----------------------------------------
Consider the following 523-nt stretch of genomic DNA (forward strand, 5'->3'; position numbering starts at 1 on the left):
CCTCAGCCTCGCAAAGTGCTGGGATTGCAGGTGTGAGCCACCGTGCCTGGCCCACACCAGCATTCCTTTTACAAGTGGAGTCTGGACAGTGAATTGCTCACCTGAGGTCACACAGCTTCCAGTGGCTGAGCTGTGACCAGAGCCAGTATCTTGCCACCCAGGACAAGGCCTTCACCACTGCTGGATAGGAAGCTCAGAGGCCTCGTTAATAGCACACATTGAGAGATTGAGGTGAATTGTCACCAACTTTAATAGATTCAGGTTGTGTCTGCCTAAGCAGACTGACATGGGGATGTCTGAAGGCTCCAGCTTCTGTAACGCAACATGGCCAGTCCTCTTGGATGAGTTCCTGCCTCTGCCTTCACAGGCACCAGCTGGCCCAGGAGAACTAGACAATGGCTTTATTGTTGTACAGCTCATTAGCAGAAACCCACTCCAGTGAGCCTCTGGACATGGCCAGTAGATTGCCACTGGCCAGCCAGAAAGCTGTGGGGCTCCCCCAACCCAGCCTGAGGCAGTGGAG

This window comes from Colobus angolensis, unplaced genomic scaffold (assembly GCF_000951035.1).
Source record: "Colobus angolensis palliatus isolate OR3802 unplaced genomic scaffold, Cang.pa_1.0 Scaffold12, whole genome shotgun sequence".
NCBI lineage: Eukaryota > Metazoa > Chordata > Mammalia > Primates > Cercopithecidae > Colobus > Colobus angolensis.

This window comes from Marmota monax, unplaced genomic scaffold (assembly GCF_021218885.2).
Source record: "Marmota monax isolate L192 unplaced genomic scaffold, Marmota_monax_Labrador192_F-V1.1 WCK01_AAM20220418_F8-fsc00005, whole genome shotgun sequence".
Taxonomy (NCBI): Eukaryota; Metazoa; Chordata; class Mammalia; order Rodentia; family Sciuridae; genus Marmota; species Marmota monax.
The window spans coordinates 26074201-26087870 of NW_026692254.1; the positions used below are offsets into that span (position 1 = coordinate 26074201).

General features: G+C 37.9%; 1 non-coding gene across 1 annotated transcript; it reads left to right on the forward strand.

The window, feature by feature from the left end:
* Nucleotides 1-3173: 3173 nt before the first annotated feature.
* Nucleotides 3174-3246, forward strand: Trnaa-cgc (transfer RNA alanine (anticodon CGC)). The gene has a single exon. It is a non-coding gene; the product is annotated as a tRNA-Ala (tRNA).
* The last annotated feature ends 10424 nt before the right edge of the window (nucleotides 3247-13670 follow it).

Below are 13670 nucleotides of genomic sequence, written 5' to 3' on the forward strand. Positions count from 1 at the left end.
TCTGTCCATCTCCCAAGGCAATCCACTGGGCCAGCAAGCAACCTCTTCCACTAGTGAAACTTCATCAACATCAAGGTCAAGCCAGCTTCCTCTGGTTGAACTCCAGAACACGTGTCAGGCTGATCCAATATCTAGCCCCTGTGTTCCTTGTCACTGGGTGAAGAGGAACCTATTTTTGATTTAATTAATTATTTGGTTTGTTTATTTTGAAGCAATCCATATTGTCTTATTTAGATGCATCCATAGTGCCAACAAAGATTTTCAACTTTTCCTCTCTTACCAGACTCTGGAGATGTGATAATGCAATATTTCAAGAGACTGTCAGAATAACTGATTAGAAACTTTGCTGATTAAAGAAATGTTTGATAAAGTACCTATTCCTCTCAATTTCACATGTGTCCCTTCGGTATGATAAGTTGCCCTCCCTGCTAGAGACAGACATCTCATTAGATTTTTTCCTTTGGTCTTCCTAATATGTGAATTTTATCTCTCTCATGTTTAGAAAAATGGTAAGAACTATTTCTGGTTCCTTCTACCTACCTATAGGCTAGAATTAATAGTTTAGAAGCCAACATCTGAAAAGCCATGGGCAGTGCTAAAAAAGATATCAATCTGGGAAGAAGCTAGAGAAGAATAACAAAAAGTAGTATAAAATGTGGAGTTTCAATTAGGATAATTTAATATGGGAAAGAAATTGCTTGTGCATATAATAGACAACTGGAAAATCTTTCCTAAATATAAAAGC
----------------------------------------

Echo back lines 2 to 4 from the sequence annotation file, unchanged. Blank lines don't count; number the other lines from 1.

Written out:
CCTCAGCCTCGCAAAGTGCTGGGATTGCAGGTGTGAGCCACCGTGCCTGGCCCACACCAGCATTCCTTTTACAAGTGGAGTCTGGACAGTGAATTGCTCACCTGAGGTCACACAGCTTCCAGTGGCTGAGCTGTGACCAGAGCCAGTATCTTGCCACCCAGGACAAGGCCTTCACCACTGCTGGATAGGAAGCTCAGAGGCCTCGTTAATAGCACACATTGAGAGATTGAGGTGAATTGTCACCAACTTTAATAGATTCAGGTTGTGTCTGCCTAAGCAGACTGACATGGGGATGTCTGAAGGCTCCAGCTTCTGTAACGCAACATGGCCAGTCCTCTTGGATGAGTTCCTGCCTCTGCCTTCACAGGCACCAGCTGGCCCAGGAGAACTAGACAATGGCTTTATTGTTGTACAGCTCATTAGCAGAAACCCACTCCAGTGAGCCTCTGGACATGGCCAGTAGATTGCCACTGGCCAGCCAGAAAGCTGTGGGGCTCCCCCAACCCAGCCTGAGGCAGTGGAG

This window comes from Colobus angolensis, unplaced genomic scaffold (assembly GCF_000951035.1).
Source record: "Colobus angolensis palliatus isolate OR3802 unplaced genomic scaffold, Cang.pa_1.0 Scaffold12, whole genome shotgun sequence".